Denson transformed his song “Wishing Well,” which he recorded with his vocals on his 2016 album Concentric Circles, into a mysterious instrumental ballad that fits snugly into the trio’s exploratory mission. His piece “The Tipster” is a briskly swinging tune inspired by a frisky feline companion who long kept his mother company, and passed away this past fall. Swing is central to Denson’s musical identity, “and who can swing like Brian?” he says. “I could hear the melody and like ‘Finding Light,’ there’s all this intricate harmony, and all these rhythmic shifts, which kind of reflects Tippy’s personality. He was a wild, playful guy.”
Drawing on his Virginia roots, Denson improvised the bass intro to Pilon’s “Terre,” evoking a bluesy Americana melody and feeling. The tune itself, which means “Earth” in French, is a loving, sometimes ominous ode to our endangered planet inspired by the striking landscape Pilon and his family have inhabited since a pandemic-induced move from Paris to the Brittany coast. The album closes with a disparate pair of Pilon compositions. “Espoir,” which means “hope,” is a spacious anthem that evokes the search for silver linings. With its rock edge and lean beat, the track offers his distilled take on Brian Blade Fellowship, the drummer’s gospel-and-folk-music inspired band. Finding Light concludes with “Sixto,” a piece inspired by the story of Sixto Rodriguez, the musician whose astonishing story was featured in the award-winning 2012 documentary Searching For Sugarman. For a project that’s all about breaking through darkness, the tune’s stutter-stepping ascent evokes a sense of immanent, luminous possibility.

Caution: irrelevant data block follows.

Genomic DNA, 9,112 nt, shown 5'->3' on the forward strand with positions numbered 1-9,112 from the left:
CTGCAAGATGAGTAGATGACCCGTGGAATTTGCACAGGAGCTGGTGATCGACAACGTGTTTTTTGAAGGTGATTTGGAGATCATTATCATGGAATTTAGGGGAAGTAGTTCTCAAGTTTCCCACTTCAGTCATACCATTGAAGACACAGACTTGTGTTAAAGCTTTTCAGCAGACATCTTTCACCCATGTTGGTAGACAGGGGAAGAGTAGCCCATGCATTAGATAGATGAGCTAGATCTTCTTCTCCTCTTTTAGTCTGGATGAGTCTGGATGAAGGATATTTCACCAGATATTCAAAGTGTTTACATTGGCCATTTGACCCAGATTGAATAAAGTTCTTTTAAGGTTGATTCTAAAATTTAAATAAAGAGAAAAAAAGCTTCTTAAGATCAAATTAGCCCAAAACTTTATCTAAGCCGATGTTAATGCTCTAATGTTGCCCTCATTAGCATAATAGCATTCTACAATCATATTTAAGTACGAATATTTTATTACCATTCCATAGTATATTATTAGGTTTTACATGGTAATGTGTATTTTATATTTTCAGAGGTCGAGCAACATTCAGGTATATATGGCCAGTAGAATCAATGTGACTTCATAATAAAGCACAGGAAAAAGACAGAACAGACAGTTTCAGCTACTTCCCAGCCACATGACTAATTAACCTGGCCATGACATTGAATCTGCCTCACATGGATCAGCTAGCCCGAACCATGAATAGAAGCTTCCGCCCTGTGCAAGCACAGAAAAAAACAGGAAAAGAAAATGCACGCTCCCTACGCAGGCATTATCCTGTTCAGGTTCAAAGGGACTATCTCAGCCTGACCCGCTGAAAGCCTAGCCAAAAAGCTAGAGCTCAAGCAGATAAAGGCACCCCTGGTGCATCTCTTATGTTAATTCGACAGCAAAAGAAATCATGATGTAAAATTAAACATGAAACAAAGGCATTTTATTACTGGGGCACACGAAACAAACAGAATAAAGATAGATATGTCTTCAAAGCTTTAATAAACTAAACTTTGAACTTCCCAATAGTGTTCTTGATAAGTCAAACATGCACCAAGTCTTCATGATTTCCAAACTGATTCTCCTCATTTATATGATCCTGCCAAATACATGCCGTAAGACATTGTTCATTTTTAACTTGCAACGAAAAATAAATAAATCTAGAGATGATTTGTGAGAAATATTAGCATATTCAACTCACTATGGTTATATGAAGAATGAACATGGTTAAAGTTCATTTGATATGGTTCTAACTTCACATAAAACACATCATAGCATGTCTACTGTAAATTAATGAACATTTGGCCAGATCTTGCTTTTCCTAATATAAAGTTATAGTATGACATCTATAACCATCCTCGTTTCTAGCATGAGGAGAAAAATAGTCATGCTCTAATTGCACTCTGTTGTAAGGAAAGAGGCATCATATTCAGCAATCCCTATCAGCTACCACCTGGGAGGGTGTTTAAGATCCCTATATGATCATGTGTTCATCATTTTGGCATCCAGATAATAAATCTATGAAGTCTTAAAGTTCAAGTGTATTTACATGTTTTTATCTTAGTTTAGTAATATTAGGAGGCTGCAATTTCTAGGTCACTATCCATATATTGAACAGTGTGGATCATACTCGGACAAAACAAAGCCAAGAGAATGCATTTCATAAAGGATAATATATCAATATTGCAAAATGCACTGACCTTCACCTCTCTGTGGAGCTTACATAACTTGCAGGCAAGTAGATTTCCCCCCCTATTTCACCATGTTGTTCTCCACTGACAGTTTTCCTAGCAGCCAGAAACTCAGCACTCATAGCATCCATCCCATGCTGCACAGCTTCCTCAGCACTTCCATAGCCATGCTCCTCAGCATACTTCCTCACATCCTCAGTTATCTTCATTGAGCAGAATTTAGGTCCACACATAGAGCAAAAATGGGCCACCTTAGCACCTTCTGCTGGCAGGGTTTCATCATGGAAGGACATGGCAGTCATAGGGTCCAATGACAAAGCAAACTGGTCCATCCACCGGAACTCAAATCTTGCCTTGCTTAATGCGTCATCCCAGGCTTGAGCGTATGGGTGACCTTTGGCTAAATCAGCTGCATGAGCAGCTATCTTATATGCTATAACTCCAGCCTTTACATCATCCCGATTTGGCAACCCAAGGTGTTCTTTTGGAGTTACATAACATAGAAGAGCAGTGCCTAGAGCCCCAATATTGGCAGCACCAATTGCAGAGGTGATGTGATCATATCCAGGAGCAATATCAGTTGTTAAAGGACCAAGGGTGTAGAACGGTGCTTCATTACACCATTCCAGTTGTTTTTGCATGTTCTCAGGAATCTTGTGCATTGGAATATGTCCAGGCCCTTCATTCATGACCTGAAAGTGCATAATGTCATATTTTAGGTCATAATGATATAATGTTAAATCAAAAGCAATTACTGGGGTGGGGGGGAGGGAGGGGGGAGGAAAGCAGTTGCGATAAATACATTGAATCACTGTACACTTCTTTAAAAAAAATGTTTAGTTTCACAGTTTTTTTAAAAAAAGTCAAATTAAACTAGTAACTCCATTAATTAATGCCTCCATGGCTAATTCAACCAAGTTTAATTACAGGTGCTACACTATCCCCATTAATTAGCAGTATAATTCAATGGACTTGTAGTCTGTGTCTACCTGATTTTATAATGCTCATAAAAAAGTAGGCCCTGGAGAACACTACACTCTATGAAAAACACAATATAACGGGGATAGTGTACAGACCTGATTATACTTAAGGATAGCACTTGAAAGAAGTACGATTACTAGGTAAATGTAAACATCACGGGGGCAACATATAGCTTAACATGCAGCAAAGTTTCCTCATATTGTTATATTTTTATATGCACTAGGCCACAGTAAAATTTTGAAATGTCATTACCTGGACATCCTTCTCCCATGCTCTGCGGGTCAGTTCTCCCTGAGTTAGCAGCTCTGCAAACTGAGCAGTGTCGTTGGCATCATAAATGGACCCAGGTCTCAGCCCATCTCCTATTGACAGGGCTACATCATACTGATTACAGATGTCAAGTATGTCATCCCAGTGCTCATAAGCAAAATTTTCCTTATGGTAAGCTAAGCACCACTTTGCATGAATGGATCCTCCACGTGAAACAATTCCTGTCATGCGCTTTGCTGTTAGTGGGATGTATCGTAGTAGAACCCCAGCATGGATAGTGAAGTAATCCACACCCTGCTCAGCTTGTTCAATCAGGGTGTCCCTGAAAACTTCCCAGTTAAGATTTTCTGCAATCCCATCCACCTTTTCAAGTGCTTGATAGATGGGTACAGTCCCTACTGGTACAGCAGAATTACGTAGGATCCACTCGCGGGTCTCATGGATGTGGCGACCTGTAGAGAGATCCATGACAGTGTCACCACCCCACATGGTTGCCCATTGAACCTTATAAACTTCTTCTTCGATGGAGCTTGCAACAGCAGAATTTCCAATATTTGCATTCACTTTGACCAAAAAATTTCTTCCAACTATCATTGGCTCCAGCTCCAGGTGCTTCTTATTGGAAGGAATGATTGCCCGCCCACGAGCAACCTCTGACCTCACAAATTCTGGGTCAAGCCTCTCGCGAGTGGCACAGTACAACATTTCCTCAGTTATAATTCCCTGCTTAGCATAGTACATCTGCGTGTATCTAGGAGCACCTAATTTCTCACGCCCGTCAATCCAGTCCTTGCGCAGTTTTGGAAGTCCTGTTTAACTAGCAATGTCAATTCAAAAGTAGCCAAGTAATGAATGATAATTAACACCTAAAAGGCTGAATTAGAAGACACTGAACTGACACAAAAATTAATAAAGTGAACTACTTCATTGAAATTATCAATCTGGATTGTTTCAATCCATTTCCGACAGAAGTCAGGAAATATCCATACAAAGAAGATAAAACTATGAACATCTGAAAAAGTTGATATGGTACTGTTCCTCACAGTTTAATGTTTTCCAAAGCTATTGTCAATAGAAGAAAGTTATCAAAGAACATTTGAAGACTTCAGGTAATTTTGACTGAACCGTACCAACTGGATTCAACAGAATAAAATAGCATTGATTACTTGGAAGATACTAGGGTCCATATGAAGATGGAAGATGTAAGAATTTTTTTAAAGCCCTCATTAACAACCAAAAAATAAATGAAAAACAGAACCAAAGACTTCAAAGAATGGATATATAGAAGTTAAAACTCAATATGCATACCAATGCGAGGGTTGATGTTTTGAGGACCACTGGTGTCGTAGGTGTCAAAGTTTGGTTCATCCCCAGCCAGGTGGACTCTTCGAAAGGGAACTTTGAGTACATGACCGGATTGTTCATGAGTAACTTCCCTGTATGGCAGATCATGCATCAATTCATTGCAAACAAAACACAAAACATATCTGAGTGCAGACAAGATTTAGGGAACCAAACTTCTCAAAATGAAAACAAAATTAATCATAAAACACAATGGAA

The creative sparks that kindled Finding Light first ignited back in 2017 when Denson joined a tour anchoring Joel Harrison’s Spirit House quintet, which the guitarist/composer built around Blade. “Brian and I clicked right away,” Denson says. “Immediately we were throwing the ball back and forth really quickly. As a bassist, to have a drummer I can completely react and do anything I want and he’s right there throwing ideas back, well, that’s not a given.” Something about their chemistry prompted Denson to reach out to Pilon, an old friend from Berklee he hadn’t had a chance to play with much in recent years. “He’s a bad dude,” Denson said. “A virtuoso player, but very sensitive and very musical—the same exact words I would use to describe Brian. It just seemed like a perfect fit.”